Leo Duran Producer and Reporter, Take Two
Leo Duran is a producer and reporter for KPCC’s Take Two. Leo works to find regular people with extraordinary takes on the day’s news.
Leo came to KPCC in October 2012 from the nationally-syndicated program "The Takeaway," where he performed nearly every single job since its launch except host. Leo helped to develop the show’s fast-paced conversational style and the innovative use of listener-interaction — while not getting a lot of sleep.
Leo got his start in public media as a listener to Wisconsin Public Radio, eventually leading its morning drive-time program, "The Joy Cardin Show."
He’s a University of Wisconsin graduate, an avid biker and baker, and plans to avoid buying a car for as long as he can in L.A.
Stories by Leo Duran
Latinos only make-up single digit percentages in several unexpected southern and midwestern states, but politicians should pay attention now to set the right tone for when millions more of them become eligible to vote.
John Deasy's successor will have a tough balancing act in making people happy. But what do people with a vested interest in LAUSD want in their next leader?
Many had hoped the high court would take on at least one of those cases to directly address the question of whether same-sex marriage is legal throughout the whole nation.
The story of the botanical gardens big and small throughout southern California is more than just about seeds and earth -- it's the story of people who toil away in the dirt to make it happen.
The Catfé is a pop-up cafe with cats that's only open this weekend. Get your cuddles on now.
Mario Montez was one of Andy Warhol's superstars, but he was a celebrated artist in his own right, too.
The law states drivers must give bicyclists three feet of space as they pass them on the road. But who's holding a tape measure outside the passenger-side window?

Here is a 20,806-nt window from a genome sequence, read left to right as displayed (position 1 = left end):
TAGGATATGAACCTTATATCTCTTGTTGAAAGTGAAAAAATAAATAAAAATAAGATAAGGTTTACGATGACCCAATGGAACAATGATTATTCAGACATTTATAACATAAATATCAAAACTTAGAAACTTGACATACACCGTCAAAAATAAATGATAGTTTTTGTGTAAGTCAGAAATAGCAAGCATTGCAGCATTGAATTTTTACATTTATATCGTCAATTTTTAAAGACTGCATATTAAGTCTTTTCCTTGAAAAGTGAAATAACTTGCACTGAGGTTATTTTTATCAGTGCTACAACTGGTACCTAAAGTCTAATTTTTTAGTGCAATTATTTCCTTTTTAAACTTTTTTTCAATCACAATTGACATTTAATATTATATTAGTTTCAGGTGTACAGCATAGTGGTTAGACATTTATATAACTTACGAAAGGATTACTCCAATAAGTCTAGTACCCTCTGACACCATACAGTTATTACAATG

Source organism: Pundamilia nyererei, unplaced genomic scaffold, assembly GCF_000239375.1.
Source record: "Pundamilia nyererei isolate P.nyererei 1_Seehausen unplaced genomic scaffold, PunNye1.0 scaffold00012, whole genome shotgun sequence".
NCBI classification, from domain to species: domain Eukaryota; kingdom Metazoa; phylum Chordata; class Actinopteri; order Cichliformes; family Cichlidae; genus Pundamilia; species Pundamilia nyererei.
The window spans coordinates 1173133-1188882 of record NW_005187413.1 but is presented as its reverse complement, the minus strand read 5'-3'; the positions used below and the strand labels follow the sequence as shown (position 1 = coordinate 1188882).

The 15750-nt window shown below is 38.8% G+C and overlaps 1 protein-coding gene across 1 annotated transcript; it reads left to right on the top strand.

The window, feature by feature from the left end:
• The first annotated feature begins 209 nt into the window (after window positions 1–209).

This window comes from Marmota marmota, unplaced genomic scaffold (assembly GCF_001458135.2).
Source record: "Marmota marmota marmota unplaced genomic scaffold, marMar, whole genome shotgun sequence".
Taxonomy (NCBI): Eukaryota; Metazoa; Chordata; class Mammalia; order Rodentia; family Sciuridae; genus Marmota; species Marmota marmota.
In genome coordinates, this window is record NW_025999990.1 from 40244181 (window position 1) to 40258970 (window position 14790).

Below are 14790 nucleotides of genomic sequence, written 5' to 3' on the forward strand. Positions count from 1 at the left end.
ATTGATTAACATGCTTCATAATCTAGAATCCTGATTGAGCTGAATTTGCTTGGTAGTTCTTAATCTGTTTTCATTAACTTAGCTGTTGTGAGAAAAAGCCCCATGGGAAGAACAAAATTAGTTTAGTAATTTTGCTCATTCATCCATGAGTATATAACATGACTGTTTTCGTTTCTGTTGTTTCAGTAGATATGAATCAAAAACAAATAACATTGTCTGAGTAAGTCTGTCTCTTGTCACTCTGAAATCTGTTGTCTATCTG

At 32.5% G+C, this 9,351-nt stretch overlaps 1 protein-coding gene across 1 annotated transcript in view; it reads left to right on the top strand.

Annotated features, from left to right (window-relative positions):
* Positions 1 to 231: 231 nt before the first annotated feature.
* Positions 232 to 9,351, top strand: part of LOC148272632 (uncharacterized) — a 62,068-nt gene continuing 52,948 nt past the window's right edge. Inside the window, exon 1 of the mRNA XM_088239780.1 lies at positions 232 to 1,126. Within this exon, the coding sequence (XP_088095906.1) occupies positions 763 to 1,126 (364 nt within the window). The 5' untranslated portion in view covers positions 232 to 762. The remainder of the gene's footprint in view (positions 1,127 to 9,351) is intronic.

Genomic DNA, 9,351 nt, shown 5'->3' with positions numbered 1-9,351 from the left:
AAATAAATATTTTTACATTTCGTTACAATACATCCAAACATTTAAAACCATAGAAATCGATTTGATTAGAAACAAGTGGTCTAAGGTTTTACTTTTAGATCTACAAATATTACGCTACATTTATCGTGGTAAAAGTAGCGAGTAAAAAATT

For decades, the message was pretty clear: Pot. Is. Bad. But now that recreational marijuana is legalized and regulated in states like Colorado and Washington, what do drug educators say now?
Sara Hanan is separated from the children she reads to by age and race, but she sees hope in the country's future amid those differences.
When the growing number of white seniors need help, more of those nurses taking care of them will be Latino.
Perhaps you just opened up your mailbox to find an invite for your first gay wedding, wondering if there's a specific set of etiquette and rules to follow. Some tips.
The San Gabriel Valley is just miles from the LGBT support services in West Hollywood and Hollywood. But activists want their own center to deal with the specific needs of the local community.
More than twice as many immigrants come to California from Asia than Latin America. But when their children are steeped in American culture and pick up values different from their home country, they struggle to understand what being LGBT means.
Until just last year, L.A. had the only affordable living facility for LGBT seniors. Without special communities for them, some head back into the closet.
Paul Katami and Jeff Zarrillo of Burbank share their unlikely path to becoming two of the faces in the fight against California's Prop 8 for four-and-a-half years.